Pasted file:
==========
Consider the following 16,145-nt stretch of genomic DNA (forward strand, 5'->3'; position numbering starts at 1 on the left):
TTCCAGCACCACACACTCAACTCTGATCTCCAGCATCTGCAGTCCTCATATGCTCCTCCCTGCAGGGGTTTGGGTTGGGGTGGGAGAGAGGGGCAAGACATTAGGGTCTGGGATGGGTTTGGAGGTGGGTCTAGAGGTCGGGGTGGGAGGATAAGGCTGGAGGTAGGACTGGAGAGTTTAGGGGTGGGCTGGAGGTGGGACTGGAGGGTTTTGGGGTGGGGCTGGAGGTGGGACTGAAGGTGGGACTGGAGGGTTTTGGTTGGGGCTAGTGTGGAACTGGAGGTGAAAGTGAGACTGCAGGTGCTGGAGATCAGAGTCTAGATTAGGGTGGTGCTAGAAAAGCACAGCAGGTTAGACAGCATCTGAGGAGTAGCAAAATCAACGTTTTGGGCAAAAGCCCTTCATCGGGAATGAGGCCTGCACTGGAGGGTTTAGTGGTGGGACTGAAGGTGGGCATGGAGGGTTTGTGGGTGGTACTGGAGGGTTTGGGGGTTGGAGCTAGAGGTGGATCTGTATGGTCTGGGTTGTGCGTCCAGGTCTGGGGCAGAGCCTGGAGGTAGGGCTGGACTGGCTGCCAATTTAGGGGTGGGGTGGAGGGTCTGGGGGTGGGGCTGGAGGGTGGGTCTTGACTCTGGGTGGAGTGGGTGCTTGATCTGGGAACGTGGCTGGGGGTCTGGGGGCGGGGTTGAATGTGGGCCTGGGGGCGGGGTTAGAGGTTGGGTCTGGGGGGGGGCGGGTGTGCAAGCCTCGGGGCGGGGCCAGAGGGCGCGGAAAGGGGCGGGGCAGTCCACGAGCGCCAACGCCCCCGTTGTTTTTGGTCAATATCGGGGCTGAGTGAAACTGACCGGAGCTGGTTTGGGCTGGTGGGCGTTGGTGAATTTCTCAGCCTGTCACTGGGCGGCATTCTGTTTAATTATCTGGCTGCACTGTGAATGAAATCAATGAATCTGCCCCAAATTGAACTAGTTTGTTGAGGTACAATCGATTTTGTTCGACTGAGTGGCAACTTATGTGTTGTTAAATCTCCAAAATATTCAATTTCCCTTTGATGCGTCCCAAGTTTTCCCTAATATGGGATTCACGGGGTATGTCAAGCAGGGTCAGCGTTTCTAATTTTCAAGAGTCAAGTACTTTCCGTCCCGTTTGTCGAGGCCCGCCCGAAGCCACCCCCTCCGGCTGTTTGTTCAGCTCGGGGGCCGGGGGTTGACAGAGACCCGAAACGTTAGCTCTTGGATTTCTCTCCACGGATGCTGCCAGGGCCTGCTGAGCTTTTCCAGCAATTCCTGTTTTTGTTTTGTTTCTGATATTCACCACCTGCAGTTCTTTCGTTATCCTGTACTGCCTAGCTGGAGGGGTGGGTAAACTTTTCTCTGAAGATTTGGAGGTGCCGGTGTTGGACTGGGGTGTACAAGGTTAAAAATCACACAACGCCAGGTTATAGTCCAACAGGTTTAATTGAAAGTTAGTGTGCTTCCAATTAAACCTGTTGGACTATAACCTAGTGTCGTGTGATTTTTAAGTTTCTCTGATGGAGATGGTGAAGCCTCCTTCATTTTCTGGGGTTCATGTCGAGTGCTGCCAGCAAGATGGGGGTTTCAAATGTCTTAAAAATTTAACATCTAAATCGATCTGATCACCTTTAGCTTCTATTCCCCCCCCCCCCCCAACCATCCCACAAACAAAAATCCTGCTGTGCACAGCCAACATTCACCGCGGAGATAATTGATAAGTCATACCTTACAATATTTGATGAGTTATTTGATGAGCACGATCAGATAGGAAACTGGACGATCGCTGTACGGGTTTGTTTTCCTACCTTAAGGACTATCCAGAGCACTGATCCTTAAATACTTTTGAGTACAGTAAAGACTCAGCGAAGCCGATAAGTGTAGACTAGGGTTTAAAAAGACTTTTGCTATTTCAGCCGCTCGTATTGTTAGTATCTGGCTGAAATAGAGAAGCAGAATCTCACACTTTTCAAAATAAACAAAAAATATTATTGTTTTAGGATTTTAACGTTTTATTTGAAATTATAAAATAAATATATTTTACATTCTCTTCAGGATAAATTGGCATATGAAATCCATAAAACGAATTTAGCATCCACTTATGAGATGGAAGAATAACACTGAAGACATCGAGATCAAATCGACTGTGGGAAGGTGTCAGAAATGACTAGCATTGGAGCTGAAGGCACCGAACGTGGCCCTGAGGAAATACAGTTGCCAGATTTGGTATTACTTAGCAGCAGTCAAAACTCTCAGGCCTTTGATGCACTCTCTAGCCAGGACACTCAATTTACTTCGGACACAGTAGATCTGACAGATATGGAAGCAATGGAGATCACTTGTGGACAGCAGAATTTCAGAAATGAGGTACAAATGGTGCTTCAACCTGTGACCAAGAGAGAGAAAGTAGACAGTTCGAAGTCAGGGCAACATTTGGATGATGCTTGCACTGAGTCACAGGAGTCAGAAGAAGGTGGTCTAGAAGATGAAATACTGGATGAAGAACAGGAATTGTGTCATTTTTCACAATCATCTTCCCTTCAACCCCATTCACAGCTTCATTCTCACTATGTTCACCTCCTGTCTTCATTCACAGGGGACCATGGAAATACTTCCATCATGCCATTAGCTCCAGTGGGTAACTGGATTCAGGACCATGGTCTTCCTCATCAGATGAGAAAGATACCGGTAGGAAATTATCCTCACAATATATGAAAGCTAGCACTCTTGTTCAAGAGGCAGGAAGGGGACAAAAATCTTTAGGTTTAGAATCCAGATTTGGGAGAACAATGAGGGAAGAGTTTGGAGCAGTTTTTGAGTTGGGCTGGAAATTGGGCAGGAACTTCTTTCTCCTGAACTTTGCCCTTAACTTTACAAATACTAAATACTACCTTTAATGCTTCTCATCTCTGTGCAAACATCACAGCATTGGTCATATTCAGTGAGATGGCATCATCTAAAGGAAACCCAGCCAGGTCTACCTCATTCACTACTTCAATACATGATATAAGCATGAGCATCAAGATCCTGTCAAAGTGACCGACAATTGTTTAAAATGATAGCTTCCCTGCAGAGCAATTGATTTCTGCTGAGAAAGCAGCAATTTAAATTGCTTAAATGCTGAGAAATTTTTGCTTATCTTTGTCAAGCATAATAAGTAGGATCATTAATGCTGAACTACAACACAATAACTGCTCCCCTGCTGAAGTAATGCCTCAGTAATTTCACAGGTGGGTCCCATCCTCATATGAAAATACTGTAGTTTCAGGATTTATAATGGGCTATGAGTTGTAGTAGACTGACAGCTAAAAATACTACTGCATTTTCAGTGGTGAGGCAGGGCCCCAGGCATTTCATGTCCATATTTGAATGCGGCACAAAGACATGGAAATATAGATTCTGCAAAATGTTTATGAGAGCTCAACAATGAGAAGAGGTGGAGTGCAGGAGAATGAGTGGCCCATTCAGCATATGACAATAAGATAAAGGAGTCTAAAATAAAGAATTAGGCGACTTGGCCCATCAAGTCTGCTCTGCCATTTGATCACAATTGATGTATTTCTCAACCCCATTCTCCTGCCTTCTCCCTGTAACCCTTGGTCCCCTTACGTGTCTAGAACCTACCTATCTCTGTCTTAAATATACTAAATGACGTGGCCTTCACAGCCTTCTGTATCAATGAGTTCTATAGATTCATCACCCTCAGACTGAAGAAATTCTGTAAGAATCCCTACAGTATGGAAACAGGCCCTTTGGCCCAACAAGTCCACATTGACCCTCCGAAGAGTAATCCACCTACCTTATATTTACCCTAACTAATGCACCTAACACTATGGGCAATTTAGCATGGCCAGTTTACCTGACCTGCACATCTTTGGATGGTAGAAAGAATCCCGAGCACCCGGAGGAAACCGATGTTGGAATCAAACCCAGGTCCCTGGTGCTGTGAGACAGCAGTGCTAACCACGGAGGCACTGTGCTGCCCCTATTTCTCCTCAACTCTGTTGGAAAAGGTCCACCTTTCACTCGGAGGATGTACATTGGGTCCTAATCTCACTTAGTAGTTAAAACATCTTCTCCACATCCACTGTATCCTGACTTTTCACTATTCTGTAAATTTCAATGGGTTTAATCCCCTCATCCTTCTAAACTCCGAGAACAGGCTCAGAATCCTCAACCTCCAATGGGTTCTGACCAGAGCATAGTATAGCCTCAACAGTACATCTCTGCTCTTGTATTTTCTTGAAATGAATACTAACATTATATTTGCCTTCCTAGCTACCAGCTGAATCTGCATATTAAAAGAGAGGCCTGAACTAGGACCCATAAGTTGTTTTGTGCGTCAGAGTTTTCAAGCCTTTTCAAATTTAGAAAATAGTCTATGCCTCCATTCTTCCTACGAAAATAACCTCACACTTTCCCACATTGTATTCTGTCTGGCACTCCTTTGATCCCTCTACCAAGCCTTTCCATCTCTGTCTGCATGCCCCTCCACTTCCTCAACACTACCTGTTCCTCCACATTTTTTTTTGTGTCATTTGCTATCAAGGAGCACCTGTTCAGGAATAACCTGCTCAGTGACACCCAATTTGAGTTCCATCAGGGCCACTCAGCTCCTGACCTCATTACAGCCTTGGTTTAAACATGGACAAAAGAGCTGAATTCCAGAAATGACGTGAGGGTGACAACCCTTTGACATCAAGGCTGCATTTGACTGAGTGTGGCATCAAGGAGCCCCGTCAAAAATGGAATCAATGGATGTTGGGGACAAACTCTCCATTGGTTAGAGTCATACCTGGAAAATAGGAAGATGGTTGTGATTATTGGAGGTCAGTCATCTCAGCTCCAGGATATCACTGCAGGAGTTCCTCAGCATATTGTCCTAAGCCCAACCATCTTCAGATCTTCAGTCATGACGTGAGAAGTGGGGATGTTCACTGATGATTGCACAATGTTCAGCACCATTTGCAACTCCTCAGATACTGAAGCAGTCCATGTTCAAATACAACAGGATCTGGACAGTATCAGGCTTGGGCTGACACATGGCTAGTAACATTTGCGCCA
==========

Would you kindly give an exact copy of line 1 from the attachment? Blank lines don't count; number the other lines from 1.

Consider the following 16,145-nt stretch of genomic DNA (forward strand, 5'->3'; position numbering starts at 1 on the left):